Romance of the Three Kingdoms XI

Koei has quietly released another entry in this long-running series in English, and it’s received the same sort of reception each game usually does: fan excitement, concessionary reviews in the sixes or sevens, and widespread indifference. It’s kind of a shame that the series that represents what’s perhaps the only gig in town for Civilization-style strategy on consoles is so consistently ignored by most gamers. But given this site’s previous coverage of Koei’s forays into Chinese history, Romance of the Three Kingdoms XI is certainly not going to be the first to be ignored ’round here.

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Colosseum: Road to Freedom

now that's a bonus!It’s interesting to imagine what might have come of this game if it Koei – the game’s publisher outside of Japan – had actually secured the license to a certain Ridley Scott movie. Colosseum: Road to Freedom was actually released as Gladiator: Road to Freedom in Japan, but with the precedent of the movie and an Acclaim title of the same name, things had to be shuffled a bit. As things played out, Colosseum received next to no attention in the US, likely not in the least due to little advertising by Koei and a miniscule print run. Reviews mostly showed disinterest or bewilderment, while one or two did admit the potential for niche appeal. So, was this game unjustly ignored? If so, what’s compelling about it?

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Romance of the Three Kingdoms X

I've got a business opportunity for you, Xu Shu...So, I’ve picked up RTK10 again lately and have continued my game as Yu Jin, except I’m serving under the Southland’s ruler Sun Jian instead of the crafty Cao Cao (who Yu Jin served historically). The AI in this game really is too dumb. I’m the only reason Sun Jian has gained any territory at all, since I’ve been serving as prefect and later viceroy for most of my game. I’ve conquered quite a bit of territory, marching steadily up north from the Southland through the middle of the central heartlands, right up until I’ve bumped into the Yuans and have started to encircle the Caos, while Sun Jian’s mostly traded a few petty cities back and forth with unambitious Southland lords. Continue reading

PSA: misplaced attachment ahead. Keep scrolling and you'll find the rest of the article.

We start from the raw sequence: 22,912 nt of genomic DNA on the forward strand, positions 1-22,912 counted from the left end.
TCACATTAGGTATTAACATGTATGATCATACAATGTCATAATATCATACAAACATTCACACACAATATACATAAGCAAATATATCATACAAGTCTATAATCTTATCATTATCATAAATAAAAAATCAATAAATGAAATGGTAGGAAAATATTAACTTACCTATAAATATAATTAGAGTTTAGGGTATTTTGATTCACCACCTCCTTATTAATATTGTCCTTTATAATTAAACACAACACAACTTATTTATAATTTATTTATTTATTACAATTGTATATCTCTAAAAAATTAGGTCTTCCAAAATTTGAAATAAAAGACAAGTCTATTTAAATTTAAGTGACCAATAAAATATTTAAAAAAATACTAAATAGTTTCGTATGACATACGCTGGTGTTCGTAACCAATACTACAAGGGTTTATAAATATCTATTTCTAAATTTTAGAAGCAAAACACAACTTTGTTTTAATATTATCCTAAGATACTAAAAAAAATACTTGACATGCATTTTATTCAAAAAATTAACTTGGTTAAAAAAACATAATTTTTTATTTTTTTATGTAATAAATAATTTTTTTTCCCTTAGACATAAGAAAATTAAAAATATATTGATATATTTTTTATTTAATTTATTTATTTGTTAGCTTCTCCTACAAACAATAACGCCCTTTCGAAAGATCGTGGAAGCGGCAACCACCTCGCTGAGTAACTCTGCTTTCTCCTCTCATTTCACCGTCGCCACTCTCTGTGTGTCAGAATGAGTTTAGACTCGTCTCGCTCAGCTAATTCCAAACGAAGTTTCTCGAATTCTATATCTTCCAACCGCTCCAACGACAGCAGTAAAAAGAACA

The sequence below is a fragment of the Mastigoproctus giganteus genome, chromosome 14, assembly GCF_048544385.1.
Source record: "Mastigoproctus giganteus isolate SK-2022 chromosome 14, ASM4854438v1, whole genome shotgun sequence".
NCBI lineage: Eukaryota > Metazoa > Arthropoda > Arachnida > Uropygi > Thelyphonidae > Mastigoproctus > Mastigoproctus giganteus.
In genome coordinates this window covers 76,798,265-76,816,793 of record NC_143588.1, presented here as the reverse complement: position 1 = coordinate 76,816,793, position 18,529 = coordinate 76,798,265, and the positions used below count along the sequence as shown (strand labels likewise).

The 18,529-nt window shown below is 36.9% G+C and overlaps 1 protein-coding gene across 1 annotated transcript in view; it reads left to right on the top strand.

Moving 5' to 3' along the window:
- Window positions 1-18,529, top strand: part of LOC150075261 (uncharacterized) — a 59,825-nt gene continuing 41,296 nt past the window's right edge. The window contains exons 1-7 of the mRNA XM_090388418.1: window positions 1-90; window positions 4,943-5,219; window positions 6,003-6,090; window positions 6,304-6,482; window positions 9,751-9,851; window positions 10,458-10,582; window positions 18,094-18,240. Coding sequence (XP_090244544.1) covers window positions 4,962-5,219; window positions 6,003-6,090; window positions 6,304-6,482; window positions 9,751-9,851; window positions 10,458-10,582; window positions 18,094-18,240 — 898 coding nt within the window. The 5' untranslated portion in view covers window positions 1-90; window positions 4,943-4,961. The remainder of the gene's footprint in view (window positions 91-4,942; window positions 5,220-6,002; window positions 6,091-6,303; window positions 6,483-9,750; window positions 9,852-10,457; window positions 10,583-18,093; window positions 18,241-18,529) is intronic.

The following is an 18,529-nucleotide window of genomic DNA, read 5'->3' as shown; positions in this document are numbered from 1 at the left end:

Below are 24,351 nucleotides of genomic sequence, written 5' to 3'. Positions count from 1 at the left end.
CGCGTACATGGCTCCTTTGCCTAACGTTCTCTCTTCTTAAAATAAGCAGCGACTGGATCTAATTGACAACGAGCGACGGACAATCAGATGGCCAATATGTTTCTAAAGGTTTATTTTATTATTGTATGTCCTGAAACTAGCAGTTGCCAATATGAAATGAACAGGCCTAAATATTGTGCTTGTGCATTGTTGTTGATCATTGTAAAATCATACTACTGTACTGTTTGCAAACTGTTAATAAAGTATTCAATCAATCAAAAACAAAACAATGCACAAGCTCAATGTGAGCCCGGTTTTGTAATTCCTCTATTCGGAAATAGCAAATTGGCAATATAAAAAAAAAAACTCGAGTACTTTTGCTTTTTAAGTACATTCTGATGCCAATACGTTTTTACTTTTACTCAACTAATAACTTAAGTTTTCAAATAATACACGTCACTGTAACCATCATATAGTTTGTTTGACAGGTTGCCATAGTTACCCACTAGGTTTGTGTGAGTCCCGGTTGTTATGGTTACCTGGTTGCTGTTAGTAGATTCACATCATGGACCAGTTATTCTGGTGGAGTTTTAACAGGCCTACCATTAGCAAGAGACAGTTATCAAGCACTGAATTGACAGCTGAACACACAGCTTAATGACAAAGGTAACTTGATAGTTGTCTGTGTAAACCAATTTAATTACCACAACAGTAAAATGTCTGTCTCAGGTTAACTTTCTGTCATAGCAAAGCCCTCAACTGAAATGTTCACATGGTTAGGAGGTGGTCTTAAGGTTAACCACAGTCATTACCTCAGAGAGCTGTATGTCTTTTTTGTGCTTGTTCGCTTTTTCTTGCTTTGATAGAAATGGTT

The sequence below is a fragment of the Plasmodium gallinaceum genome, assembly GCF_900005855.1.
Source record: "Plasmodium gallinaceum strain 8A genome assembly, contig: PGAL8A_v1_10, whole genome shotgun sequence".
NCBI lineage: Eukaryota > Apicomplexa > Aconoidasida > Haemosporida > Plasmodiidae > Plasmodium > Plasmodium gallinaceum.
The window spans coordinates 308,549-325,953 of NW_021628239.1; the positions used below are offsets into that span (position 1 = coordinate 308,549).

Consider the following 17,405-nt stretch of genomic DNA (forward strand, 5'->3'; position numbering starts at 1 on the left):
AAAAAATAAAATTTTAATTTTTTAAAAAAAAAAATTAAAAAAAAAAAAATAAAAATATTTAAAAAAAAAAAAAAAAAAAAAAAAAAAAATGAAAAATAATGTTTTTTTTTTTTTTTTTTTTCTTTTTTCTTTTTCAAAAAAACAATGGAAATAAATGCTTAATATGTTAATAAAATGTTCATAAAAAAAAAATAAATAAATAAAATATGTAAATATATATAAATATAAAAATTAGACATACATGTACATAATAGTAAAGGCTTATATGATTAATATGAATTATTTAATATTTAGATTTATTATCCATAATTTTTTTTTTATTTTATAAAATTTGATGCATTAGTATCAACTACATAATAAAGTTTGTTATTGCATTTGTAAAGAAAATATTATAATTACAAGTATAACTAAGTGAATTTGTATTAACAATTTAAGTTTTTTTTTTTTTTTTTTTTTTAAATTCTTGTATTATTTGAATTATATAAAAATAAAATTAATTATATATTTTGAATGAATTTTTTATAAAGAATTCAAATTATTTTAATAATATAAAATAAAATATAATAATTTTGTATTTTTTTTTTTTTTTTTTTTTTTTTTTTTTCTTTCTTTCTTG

Topping off RTK8

Last night I took control of the last few western cities holding out on me and united China, completing that particular run at RTK8. The border cities of both remaining forces were difficult to take because they were easily defended and difficult to attack, with the way they could easily receive reinforcements but each had only one route of attack from my cities, killing any possibility of my forces being reinforced. Both remaining rulers chose to use Barrage tactics against my invading forces, which involved switching most of their troops to use ranged attacks while keeping a few tough cavalry units to keep my infantry and cavalry occupied while the arrows punched them full of holes. Continue reading

Koei and more Koei: RTK8 and DW4 Empires

I’m still engrossed in RTK8. Most recently I’ve been inching my way up the east coast of China, up into Yuan Tan’s territory, and back down into Ma Teng’s territory. I’ve taken two or three cities of Ma Teng’s, and I’m about to take his recently-relocated capital.

I think I’ve executed too many officers who wouldn’t join me, because lately free officers and officers of other forces have begun turning me away at their doors, saying that they won’t meet with someone as nefarious as me. The game has a low tolerance for executions, it seems, and they inflate the hidden Infamy stat more than any other action you can take. I’ll probably end up getting a “tyrant” ending, but it’ll be fitting for a ruler that started out as a bandit pillaging villages. Continue reading